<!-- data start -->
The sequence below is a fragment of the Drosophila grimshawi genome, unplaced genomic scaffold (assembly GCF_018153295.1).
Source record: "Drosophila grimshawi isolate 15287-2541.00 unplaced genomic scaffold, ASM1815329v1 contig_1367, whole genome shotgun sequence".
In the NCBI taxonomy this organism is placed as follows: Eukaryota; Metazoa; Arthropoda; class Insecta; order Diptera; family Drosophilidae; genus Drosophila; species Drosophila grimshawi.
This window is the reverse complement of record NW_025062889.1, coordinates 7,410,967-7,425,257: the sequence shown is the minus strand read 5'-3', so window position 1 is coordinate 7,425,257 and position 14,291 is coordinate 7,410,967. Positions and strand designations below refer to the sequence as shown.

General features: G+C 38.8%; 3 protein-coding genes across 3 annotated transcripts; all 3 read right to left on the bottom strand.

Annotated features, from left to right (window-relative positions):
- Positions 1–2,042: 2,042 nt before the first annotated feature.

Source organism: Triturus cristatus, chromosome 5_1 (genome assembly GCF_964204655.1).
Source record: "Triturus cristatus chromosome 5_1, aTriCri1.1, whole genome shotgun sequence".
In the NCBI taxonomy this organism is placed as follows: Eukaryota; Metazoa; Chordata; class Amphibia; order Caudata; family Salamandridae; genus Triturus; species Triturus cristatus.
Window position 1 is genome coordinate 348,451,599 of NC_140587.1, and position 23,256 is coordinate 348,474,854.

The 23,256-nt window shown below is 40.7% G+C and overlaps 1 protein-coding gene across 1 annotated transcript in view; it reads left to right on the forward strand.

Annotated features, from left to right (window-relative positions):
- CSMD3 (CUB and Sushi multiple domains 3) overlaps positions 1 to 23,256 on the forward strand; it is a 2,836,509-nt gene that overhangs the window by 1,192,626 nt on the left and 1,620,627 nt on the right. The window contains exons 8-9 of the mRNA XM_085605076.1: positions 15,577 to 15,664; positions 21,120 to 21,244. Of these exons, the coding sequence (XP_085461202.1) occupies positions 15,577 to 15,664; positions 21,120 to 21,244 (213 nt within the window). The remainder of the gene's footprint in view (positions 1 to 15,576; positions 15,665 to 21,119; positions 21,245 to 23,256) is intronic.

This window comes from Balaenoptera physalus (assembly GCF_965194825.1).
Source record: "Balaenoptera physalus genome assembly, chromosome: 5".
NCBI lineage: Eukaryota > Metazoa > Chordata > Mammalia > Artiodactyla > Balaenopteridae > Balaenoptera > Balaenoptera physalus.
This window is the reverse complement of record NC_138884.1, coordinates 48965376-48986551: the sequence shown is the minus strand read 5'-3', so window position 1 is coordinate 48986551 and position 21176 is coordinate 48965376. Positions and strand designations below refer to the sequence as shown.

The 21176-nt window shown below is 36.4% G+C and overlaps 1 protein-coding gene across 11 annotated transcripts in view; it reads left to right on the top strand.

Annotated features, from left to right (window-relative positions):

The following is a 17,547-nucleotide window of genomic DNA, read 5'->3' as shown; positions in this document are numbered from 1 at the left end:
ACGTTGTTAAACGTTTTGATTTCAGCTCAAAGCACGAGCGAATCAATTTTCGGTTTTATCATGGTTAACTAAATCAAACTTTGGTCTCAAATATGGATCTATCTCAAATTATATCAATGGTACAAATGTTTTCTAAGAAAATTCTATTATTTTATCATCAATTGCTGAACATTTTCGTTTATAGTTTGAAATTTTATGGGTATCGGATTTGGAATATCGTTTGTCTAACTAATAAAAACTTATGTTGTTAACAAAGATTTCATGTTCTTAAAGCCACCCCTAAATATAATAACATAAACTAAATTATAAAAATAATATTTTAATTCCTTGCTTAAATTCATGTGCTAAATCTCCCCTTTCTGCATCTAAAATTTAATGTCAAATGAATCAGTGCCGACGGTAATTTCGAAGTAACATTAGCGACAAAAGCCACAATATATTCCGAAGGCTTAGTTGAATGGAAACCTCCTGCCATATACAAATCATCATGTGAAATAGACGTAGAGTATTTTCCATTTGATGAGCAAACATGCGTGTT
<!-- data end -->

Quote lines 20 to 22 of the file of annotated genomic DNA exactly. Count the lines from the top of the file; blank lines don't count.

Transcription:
Annotated features, from left to right (window-relative positions):

The following is a 17,547-nucleotide window of genomic DNA, read 5'->3' as shown; positions in this document are numbered from 1 at the left end:
ACGTTGTTAAACGTTTTGATTTCAGCTCAAAGCACGAGCGAATCAATTTTCGGTTTTATCATGGTTAACTAAATCAAACTTTGGTCTCAAATATGGATCTATCTCAAATTATATCAATGGTACAAATGTTTTCTAAGAAAATTCTATTATTTTATCATCAATTGCTGAACATTTTCGTTTATAGTTTGAAATTTTATGGGTATCGGATTTGGAATATCGTTTGTCTAACTAATAAAAACTTATGTTGTTAACAAAGATTTCATGTTCTTAAAGCCACCCCTAAATATAATAACATAAACTAAATTATAAAAATAATATTTTAATTCCTTGCTTAAATTCATGTGCTAAATCTCCCCTTTCTGCATCTAAAATTTAATGTCAAATGAATCAGTGCCGACGGTAATTTCGAAGTAACATTAGCGACAAAAGCCACAATATATTCCGAAGGCTTAGTTGAATGGAAACCTCCTGCCATATACAAATCATCATGTGAAATAGACGTAGAGTATTTTCCATTTGATGAGCAAACATGCGTGTT